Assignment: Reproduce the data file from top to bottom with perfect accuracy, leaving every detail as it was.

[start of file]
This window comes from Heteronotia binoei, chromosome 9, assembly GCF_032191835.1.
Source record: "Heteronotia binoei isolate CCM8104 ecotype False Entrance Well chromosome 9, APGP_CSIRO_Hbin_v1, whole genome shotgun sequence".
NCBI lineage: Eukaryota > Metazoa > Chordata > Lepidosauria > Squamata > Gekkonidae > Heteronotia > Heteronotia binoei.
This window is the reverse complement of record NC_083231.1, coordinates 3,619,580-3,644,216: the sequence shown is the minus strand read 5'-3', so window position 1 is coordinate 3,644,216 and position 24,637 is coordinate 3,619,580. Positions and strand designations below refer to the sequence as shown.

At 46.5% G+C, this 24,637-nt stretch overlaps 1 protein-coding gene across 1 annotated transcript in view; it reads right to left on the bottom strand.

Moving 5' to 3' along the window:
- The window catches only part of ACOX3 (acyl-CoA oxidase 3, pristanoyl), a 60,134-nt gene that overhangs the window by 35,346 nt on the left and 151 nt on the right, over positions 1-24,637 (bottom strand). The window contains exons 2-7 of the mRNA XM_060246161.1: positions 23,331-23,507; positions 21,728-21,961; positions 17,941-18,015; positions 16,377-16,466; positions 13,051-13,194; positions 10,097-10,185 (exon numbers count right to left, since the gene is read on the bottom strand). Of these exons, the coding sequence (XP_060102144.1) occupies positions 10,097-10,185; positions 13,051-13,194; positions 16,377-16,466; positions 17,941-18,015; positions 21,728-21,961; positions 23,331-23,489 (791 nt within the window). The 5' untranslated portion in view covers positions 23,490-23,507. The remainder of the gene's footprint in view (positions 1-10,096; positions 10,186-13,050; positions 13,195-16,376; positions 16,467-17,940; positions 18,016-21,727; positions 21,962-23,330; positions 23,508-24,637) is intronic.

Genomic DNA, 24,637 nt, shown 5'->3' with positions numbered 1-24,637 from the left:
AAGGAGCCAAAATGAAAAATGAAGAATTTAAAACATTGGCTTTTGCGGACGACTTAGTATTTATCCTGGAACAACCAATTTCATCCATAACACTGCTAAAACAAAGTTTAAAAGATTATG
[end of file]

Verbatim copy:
This window comes from Heteronotia binoei, chromosome 9, assembly GCF_032191835.1.
Source record: "Heteronotia binoei isolate CCM8104 ecotype False Entrance Well chromosome 9, APGP_CSIRO_Hbin_v1, whole genome shotgun sequence".
NCBI lineage: Eukaryota > Metazoa > Chordata > Lepidosauria > Squamata > Gekkonidae > Heteronotia > Heteronotia binoei.
This window is the reverse complement of record NC_083231.1, coordinates 3,619,580-3,644,216: the sequence shown is the minus strand read 5'-3', so window position 1 is coordinate 3,644,216 and position 24,637 is coordinate 3,619,580. Positions and strand designations below refer to the sequence as shown.

At 46.5% G+C, this 24,637-nt stretch overlaps 1 protein-coding gene across 1 annotated transcript in view; it reads right to left on the bottom strand.

Moving 5' to 3' along the window:
- The window catches only part of ACOX3 (acyl-CoA oxidase 3, pristanoyl), a 60,134-nt gene that overhangs the window by 35,346 nt on the left and 151 nt on the right, over positions 1-24,637 (bottom strand). The window contains exons 2-7 of the mRNA XM_060246161.1: positions 23,331-23,507; positions 21,728-21,961; positions 17,941-18,015; positions 16,377-16,466; positions 13,051-13,194; positions 10,097-10,185 (exon numbers count right to left, since the gene is read on the bottom strand). Of these exons, the coding sequence (XP_060102144.1) occupies positions 10,097-10,185; positions 13,051-13,194; positions 16,377-16,466; positions 17,941-18,015; positions 21,728-21,961; positions 23,331-23,489 (791 nt within the window). The 5' untranslated portion in view covers positions 23,490-23,507. The remainder of the gene's footprint in view (positions 1-10,096; positions 10,186-13,050; positions 13,195-16,376; positions 16,467-17,940; positions 18,016-21,727; positions 21,962-23,330; positions 23,508-24,637) is intronic.

Genomic DNA, 24,637 nt, shown 5'->3' with positions numbered 1-24,637 from the left:
AAGGAGCCAAAATGAAAAATGAAGAATTTAAAACATTGGCTTTTGCGGACGACTTAGTATTTATCCTGGAACAACCAATTTCATCCATAACACTGCTAAAACAAAGTTTAAAAGATTATG